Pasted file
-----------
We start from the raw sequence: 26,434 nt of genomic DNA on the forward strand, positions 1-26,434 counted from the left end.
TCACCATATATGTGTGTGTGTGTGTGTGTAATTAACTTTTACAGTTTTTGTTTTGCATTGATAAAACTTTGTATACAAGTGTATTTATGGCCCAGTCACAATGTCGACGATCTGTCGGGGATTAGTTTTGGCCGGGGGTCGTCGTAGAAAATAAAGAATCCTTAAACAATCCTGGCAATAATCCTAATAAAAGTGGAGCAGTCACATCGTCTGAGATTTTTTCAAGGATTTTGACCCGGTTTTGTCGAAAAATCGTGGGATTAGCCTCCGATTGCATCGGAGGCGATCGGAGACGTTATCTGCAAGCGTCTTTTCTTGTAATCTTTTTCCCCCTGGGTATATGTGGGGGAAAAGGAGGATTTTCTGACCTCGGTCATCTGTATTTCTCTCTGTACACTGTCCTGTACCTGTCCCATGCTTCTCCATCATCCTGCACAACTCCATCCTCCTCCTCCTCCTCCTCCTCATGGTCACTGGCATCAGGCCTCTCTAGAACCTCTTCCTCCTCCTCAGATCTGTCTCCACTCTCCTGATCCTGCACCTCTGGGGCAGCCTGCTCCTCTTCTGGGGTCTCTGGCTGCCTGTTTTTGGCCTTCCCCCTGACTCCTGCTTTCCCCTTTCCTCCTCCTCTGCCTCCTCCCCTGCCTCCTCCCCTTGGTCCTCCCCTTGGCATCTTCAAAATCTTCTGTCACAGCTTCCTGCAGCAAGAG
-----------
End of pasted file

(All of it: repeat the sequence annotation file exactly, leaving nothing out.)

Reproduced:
We start from the raw sequence: 26,434 nt of genomic DNA on the forward strand, positions 1-26,434 counted from the left end.
TCACCATATATGTGTGTGTGTGTGTGTGTAATTAACTTTTACAGTTTTTGTTTTGCATTGATAAAACTTTGTATACAAGTGTATTTATGGCCCAGTCACAATGTCGACGATCTGTCGGGGATTAGTTTTGGCCGGGGGTCGTCGTAGAAAATAAAGAATCCTTAAACAATCCTGGCAATAATCCTAATAAAAGTGGAGCAGTCACATCGTCTGAGATTTTTTCAAGGATTTTGACCCGGTTTTGTCGAAAAATCGTGGGATTAGCCTCCGATTGCATCGGAGGCGATCGGAGACGTTATCTGCAAGCGTCTTTTCTTGTAATCTTTTTCCCCCTGGGTATATGTGGGGGAAAAGGAGGATTTTCTGACCTCGGTCATCTGTATTTCTCTCTGTACACTGTCCTGTACCTGTCCCATGCTTCTCCATCATCCTGCACAACTCCATCCTCCTCCTCCTCCTCCTCCTCATGGTCACTGGCATCAGGCCTCTCTAGAACCTCTTCCTCCTCCTCAGATCTGTCTCCACTCTCCTGATCCTGCACCTCTGGGGCAGCCTGCTCCTCTTCTGGGGTCTCTGGCTGCCTGTTTTTGGCCTTCCCCCTGACTCCTGCTTTCCCCTTTCCTCCTCCTCTGCCTCCTCCCCTGCCTCCTCCCCTTGGTCCTCCCCTTGGCATCTTCAAAATCTTCTGTCACAGCTTCCTGCAGCAAGAG